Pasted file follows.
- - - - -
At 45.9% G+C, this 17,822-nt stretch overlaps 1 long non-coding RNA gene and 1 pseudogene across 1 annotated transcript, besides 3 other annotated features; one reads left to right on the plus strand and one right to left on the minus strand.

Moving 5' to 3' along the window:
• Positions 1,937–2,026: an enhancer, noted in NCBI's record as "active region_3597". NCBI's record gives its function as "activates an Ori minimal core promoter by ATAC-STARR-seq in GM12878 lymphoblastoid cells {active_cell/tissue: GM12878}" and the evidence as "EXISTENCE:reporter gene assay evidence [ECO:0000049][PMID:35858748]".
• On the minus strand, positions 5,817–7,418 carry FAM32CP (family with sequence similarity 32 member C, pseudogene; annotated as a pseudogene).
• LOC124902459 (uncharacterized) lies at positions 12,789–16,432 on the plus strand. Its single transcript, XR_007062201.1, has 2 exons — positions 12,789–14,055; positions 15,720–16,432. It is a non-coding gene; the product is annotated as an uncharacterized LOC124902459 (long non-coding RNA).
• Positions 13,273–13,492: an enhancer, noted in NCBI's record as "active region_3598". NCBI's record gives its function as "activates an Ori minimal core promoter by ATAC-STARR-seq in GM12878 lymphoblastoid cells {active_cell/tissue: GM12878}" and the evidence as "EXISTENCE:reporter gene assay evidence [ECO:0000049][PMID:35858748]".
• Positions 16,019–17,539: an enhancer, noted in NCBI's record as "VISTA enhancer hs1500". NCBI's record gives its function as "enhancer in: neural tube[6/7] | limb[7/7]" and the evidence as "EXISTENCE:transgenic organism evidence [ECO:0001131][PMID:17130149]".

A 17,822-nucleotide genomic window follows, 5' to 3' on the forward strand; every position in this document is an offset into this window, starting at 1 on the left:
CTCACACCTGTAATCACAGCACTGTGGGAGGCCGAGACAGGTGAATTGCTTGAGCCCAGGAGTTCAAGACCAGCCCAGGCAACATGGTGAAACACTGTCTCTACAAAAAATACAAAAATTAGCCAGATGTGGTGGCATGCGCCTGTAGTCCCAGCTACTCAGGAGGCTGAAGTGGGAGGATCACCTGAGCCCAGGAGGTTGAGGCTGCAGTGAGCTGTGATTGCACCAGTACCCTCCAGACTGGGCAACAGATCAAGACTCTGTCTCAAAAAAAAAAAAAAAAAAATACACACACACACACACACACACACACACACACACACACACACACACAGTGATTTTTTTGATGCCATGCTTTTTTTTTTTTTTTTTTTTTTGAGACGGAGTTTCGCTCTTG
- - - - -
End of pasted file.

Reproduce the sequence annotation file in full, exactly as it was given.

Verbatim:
At 45.9% G+C, this 17,822-nt stretch overlaps 1 long non-coding RNA gene and 1 pseudogene across 1 annotated transcript, besides 3 other annotated features; one reads left to right on the plus strand and one right to left on the minus strand.

Moving 5' to 3' along the window:
• Positions 1,937–2,026: an enhancer, noted in NCBI's record as "active region_3597". NCBI's record gives its function as "activates an Ori minimal core promoter by ATAC-STARR-seq in GM12878 lymphoblastoid cells {active_cell/tissue: GM12878}" and the evidence as "EXISTENCE:reporter gene assay evidence [ECO:0000049][PMID:35858748]".
• On the minus strand, positions 5,817–7,418 carry FAM32CP (family with sequence similarity 32 member C, pseudogene; annotated as a pseudogene).
• LOC124902459 (uncharacterized) lies at positions 12,789–16,432 on the plus strand. Its single transcript, XR_007062201.1, has 2 exons — positions 12,789–14,055; positions 15,720–16,432. It is a non-coding gene; the product is annotated as an uncharacterized LOC124902459 (long non-coding RNA).
• Positions 13,273–13,492: an enhancer, noted in NCBI's record as "active region_3598". NCBI's record gives its function as "activates an Ori minimal core promoter by ATAC-STARR-seq in GM12878 lymphoblastoid cells {active_cell/tissue: GM12878}" and the evidence as "EXISTENCE:reporter gene assay evidence [ECO:0000049][PMID:35858748]".
• Positions 16,019–17,539: an enhancer, noted in NCBI's record as "VISTA enhancer hs1500". NCBI's record gives its function as "enhancer in: neural tube[6/7] | limb[7/7]" and the evidence as "EXISTENCE:transgenic organism evidence [ECO:0001131][PMID:17130149]".

A 17,822-nucleotide genomic window follows, 5' to 3' on the forward strand; every position in this document is an offset into this window, starting at 1 on the left:
CTCACACCTGTAATCACAGCACTGTGGGAGGCCGAGACAGGTGAATTGCTTGAGCCCAGGAGTTCAAGACCAGCCCAGGCAACATGGTGAAACACTGTCTCTACAAAAAATACAAAAATTAGCCAGATGTGGTGGCATGCGCCTGTAGTCCCAGCTACTCAGGAGGCTGAAGTGGGAGGATCACCTGAGCCCAGGAGGTTGAGGCTGCAGTGAGCTGTGATTGCACCAGTACCCTCCAGACTGGGCAACAGATCAAGACTCTGTCTCAAAAAAAAAAAAAAAAAAATACACACACACACACACACACACACACACACACACACACACACACACAGTGATTTTTTTGATGCCATGCTTTTTTTTTTTTTTTTTTTTTTGAGACGGAGTTTCGCTCTTG